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Lord Donoughue: The Minister of Agriculture, Fisheries and Food has been responsible for these matters since April 1995 on the creation of the Meat Hygiene Service. Prosecutions are initiated by the Ministry's Legal Department and, except in any case of exceptional public interest, it is they who will take the
Lord Donoughue: The precise arrangements will be a matter for the Food Standards Agency (FSA) Board once it has been appointed. It is envisaged, however, that the board of the FSA will establish a sub-committee with external members to supervise the MHS. Under this arrangement, those responsible in the FSA for the audit of the MHS would report direct to the sub-committee. In addition, the State Veterinary Service of MAFF (SRM controls), the National Audit Office, (finance and accounts), the British Standards Institution (quality standards) and inspectors of the European Commission's Food and Veterinary Office (implementation of Community law) will all continue their independent audits of those elements of the MHS activities in which they have an interest.
Meat Hygiene Service (MHS) staff carry out ante-mortem inspection of all animals prior to slaughter. Only clean animals that meet the criteria specified in the MHS's Clean Livestock Policy are allowed to proceed to slaughter for human consumption.
Lord Donoughue: The precise arrangements will be a matter for the Food Standards Agency (FSA) Board once it has been appointed. It is envisaged, however, that the Board of the FSA will establish a sub-committee with external members to supervise the MHS. Under this arrangement, those responsible in the FSA for the audit of the MHS would report direct to the sub-committee. In addition, the State Veterinary Service
Lord Donoughue: Directive 96/43/EC, on the financing of veterinary inspections and controls on live animals and certain animal products, obliges member states to recover from the industry affected, all the costs incurred in carrying out the residues surveillance work. However, the directive also specifies minimum charge rates and member states are not permitted to fix a rate below the relevant minimum charge.
In the case of poultry the charge is set at the minimum allowed by Directive 96/43/EC. However, the income raised by setting the charge at the EU minimum exceeds the cost of the surveillance programme in this sector, currently by some 35 per cent., following the appreciation of sterling, which has the effect of reducing the minimum charge expressed in national currency.
The Veterinary Medicines Directorate is aware of the industry's concerns over the charges and has discussed with the poultry industry the possibility of securing a reduction in the minimum charge. This issue is being taken forward with Commission officials.
Lord Donoughue: Senior Meat Hygiene Inspectors (SMHIs) and Meat Hygiene Inspectors (MHIs) are required under Directive 64/433/EEC, as amended, to undertake a minimum of 200 hours' practical training under the supervision of an Official Veterinary Surgeon (OVS). The major part of this training will be in the post-mortem inspection of animals.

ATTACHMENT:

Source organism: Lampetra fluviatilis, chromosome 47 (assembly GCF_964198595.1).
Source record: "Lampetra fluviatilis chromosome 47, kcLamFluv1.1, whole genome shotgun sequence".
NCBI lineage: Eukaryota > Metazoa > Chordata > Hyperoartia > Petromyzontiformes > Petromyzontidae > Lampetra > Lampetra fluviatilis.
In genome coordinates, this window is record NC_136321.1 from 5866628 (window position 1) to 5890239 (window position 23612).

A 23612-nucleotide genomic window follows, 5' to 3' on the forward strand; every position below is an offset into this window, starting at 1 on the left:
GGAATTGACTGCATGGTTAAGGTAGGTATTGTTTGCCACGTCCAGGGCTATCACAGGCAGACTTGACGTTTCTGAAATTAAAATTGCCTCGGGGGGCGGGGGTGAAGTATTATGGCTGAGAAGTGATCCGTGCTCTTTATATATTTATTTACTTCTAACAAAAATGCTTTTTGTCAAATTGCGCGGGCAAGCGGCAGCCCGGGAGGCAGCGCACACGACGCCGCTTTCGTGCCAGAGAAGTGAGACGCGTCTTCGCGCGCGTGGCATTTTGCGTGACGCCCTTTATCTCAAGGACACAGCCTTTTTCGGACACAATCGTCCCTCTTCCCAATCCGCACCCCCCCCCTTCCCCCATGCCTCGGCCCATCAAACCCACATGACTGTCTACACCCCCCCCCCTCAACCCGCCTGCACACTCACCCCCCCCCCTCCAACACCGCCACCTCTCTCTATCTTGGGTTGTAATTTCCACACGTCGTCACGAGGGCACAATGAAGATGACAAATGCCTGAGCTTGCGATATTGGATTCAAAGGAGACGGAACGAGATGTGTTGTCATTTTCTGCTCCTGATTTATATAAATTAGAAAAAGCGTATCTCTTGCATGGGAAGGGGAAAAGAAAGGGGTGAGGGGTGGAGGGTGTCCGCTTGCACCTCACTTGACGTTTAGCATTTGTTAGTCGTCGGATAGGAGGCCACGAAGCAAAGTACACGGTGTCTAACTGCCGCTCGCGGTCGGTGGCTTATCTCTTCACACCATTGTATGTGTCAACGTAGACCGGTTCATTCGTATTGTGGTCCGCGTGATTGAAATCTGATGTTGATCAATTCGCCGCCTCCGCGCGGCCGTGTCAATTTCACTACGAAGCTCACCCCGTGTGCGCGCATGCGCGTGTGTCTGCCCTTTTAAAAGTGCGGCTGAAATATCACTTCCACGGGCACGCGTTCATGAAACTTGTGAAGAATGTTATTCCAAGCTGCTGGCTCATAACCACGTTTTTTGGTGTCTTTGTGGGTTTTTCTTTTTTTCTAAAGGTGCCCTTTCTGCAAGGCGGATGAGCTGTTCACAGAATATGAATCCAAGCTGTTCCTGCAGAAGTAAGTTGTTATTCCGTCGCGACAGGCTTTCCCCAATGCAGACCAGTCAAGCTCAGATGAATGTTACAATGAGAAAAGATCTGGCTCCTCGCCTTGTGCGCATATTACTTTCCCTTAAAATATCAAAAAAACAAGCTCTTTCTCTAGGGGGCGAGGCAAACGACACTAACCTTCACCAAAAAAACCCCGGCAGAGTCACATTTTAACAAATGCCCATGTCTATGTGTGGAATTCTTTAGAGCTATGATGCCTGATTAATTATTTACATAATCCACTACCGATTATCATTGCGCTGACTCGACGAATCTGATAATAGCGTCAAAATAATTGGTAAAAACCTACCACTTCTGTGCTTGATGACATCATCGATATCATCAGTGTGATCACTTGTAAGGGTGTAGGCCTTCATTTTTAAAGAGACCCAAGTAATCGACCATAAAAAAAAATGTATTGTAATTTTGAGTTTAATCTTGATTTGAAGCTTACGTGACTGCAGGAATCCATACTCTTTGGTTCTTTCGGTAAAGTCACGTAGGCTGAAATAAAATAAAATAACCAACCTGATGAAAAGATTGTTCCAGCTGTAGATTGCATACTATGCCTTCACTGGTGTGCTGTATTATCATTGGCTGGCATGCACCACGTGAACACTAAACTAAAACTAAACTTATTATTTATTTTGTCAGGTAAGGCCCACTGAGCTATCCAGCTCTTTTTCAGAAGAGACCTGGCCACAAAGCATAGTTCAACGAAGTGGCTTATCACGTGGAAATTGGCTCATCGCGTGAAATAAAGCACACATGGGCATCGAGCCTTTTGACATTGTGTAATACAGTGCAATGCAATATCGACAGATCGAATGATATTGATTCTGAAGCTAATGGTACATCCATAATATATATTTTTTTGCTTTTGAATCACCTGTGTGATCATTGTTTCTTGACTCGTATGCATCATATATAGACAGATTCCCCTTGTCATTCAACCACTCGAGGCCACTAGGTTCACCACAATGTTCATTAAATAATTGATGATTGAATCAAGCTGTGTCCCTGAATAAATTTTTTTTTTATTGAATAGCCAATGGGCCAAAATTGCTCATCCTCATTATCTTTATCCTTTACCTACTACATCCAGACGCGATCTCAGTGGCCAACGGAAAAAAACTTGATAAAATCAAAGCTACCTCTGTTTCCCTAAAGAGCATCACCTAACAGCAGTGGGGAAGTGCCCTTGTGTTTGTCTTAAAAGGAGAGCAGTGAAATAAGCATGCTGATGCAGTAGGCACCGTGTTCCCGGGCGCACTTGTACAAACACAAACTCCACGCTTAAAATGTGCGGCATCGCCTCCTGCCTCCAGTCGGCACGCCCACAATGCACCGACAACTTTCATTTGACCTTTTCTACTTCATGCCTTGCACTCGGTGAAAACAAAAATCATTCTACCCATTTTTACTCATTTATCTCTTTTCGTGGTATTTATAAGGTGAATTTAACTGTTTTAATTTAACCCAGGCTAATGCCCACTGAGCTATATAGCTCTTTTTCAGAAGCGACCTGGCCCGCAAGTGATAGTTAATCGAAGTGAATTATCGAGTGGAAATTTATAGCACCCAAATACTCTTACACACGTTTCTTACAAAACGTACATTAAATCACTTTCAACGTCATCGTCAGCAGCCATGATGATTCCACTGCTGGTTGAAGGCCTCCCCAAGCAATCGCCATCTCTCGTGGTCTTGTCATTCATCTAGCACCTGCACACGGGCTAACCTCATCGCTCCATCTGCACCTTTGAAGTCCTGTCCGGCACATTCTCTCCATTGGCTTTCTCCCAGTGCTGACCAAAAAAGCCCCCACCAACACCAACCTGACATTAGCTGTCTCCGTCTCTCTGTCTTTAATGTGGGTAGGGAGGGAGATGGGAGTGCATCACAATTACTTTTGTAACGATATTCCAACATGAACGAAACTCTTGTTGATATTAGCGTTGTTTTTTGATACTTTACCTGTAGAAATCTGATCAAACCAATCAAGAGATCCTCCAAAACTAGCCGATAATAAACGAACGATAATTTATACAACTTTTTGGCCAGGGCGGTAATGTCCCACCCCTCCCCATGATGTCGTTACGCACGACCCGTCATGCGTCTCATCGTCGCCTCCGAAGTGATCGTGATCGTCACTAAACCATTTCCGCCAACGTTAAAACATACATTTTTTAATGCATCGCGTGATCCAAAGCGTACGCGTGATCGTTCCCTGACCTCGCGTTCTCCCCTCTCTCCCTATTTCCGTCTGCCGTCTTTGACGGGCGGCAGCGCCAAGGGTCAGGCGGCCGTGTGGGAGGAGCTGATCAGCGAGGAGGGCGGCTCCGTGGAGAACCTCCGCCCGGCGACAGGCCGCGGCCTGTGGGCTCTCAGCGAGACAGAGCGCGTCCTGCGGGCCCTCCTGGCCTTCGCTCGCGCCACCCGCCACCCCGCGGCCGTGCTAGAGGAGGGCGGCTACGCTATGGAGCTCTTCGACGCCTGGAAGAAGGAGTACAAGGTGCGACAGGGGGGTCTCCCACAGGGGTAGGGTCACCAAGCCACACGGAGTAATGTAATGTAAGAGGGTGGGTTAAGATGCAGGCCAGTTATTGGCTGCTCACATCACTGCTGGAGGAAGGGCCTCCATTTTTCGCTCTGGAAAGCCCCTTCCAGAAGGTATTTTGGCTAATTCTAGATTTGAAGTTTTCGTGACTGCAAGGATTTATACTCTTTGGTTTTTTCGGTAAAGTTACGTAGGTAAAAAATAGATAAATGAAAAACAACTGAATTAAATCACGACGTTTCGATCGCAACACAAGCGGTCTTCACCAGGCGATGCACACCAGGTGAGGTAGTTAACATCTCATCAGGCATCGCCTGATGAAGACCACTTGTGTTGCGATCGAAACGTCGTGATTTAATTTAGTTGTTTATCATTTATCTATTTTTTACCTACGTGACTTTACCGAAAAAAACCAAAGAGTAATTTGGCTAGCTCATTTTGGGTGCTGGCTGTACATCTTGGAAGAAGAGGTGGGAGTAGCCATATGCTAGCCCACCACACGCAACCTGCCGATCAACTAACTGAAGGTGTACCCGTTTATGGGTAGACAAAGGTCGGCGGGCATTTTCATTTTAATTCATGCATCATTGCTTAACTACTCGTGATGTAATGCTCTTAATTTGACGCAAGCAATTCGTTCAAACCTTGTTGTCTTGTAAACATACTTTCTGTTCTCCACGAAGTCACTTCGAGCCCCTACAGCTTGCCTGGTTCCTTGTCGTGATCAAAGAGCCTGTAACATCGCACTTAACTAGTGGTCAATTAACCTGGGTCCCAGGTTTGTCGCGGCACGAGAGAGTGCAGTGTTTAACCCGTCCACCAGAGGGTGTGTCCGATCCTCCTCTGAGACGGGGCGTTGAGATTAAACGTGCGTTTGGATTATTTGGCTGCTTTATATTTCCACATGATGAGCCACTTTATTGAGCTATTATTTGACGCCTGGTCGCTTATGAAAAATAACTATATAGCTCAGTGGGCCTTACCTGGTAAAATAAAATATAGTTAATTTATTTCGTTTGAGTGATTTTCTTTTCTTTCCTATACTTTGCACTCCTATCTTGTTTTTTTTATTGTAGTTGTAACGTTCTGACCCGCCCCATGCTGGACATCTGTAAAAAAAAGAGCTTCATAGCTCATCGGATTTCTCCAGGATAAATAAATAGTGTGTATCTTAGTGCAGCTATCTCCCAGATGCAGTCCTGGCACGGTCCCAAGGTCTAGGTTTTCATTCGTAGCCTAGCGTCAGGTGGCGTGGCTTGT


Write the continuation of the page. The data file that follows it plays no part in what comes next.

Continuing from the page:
Lord Donoughue: Senior Meat Hygiene Inspectors (SMHIs) and Meat Hygiene Inspectors (MHIs) are required under Directive 64/433/EEC, as amended, to undertake a minimum of 200 hours' practical training under the supervision of an Official Veterinary Surgeon
Lord Donoughue: We are not aware of any studies either past or planned for the future which are looking at this aspect. There is no evidence to support a link between meat or milk from animals treated with hormones and overweight.
The European Commission has agreed on research projects which are looking at specific human health aspects connected with hormonal growth promoters as part of a risk assessment. They deal with mutagenicity, genotoxicity, fertility and cancers, particularly prostate and breast cancers. Although some are looking more generally at "potential risks to human health", the Commission has confirmed that these do not include obesity.
Lord Donoughue: Information available as at 15 April 1999 showed there were 4,627 recorded varroa infested apiaries in England and Wales, and 16 in Scotland. Northern Ireland currently remains free from varroa.
A training programme to assist beekeepers to deal with statutory diseases and improve husbandry, including varroa diagnosis and control, is conducted by the Central Science Laboratory's (CSL) National Bee Unit (NBU) in England and Wales. CSL inspectors also provide advice to beekeepers, during statutory apiary inspection programmes, on routine control for varroosis. Similar arrangements apply in Scotland provided by the Scottish Agricultural Science Agency (SASA) and in Northern Ireland provided by the Department of Agriculture for Northern Ireland.
In conjunction with these programmes, two advisory leaflets have been produced; "Varroosis--a parasitic infestation of honey bees" and "Varroa jacobsoni: monitoring & forecasting mite populations within honey
MAFF, on behalf of UK Agriculture Departments, is continuing to fund research into combating varroa, examining the possibilities of biological control of the varroa mite and the interaction between bee viruses and the varroa mite.
With effect from 1 July 1999, questions relating to bee health matters in Scotland and Wales became the responsibility of the Scottish Parliament and the Welsh Assembly respectively.
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